Although some statistics fail to be reported, it does not mean that the facts are irrelevant. One of those facts is the fact that alcohol overdoses are low. Even though they are low, they still occur. The risks of alcohol overdose need to be discussed in today's society. It is critical to bring the issue to light and talk about the risks with individuals at a young age since teenagers tend to be an unfortunate portion of people who suffer from alcohol-related problems.
“When drunk people pass out, their bodies continue to absorb the alcohol they just drank. The amount of alcohol in their blood can then reach dangerous levels and they can die in their sleep. Keep checking someone who has gone to sleep drunk. Do not leave him or her alone.”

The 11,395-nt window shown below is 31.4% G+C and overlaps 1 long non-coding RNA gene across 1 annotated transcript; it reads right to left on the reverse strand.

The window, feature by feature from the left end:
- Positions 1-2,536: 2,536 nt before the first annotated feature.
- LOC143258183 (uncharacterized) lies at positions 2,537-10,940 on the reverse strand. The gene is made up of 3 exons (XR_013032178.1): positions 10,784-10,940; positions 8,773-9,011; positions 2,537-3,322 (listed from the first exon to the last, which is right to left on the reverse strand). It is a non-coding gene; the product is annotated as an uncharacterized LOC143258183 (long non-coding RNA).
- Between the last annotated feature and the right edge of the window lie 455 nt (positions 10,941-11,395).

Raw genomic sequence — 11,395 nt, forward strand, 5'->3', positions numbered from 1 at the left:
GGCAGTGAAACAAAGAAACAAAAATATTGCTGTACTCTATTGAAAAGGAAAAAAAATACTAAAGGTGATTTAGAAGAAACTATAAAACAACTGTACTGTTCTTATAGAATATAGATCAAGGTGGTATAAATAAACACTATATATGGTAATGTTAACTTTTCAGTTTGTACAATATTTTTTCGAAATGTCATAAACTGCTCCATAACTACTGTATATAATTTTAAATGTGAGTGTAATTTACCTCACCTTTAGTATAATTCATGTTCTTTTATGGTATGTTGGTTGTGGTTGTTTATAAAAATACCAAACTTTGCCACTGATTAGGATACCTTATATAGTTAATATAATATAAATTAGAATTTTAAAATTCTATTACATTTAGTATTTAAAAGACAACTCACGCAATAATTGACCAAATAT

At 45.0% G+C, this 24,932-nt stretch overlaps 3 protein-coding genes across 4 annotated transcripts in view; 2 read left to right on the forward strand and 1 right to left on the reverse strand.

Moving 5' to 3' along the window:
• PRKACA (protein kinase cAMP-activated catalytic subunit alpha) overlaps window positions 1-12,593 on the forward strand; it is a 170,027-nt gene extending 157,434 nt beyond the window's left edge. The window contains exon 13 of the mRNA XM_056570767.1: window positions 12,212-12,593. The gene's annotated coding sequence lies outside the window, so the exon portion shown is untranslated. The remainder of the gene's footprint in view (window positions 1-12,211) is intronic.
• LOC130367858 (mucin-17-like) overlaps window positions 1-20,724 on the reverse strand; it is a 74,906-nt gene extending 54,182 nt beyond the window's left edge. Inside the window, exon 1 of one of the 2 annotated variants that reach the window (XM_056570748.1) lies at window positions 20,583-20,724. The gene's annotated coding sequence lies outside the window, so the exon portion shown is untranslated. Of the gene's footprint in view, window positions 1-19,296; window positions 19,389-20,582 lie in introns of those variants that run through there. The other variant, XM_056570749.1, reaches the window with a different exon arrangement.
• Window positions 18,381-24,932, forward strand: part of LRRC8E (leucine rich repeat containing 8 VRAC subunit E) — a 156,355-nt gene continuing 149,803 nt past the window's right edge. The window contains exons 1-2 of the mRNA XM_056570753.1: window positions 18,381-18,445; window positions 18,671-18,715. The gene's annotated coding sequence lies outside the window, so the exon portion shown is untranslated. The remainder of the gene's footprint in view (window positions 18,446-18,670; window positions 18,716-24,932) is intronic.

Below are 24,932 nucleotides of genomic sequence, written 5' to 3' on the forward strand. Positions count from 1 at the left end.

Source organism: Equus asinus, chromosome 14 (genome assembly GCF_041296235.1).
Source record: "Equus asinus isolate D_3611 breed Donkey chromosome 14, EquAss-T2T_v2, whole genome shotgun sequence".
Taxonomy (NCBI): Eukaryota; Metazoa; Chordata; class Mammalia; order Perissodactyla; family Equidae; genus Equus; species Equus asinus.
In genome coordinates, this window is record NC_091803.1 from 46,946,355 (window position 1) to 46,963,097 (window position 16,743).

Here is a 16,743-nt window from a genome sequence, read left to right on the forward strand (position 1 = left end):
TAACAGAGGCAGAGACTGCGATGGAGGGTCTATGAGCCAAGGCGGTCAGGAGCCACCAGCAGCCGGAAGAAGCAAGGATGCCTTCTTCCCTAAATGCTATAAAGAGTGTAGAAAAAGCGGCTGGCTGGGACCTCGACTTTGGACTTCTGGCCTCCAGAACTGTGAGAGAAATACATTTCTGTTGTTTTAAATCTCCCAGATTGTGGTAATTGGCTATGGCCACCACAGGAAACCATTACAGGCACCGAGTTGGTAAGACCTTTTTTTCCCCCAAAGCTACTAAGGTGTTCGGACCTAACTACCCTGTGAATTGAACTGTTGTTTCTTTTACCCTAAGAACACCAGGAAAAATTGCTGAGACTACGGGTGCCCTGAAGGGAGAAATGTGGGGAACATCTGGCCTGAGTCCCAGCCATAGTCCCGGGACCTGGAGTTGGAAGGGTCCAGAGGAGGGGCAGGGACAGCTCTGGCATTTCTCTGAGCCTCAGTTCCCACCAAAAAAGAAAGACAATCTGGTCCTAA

When we or someone we know drinks too much, we typically put them to bed and let them sleep. Although sleep will help the intoxicated individual, they still need to be monitored. Taking the extra time to check on the person you are watching can be the difference between life and death if their body reacts while they are sleeping. We have all had a friend that drank too much while we were in college, or may take care of someone who does, and knowing that they are still at risk falling asleep while drunk can help keep them safe in their time of need.
“It looks like alcohol may impair learning more in adolescents but be less potent at making them sleepy. The newest studies indicate that adolescents may be at greater risk than adults for long-lasting effects of alcohol on the brain--even down to the cellular level.”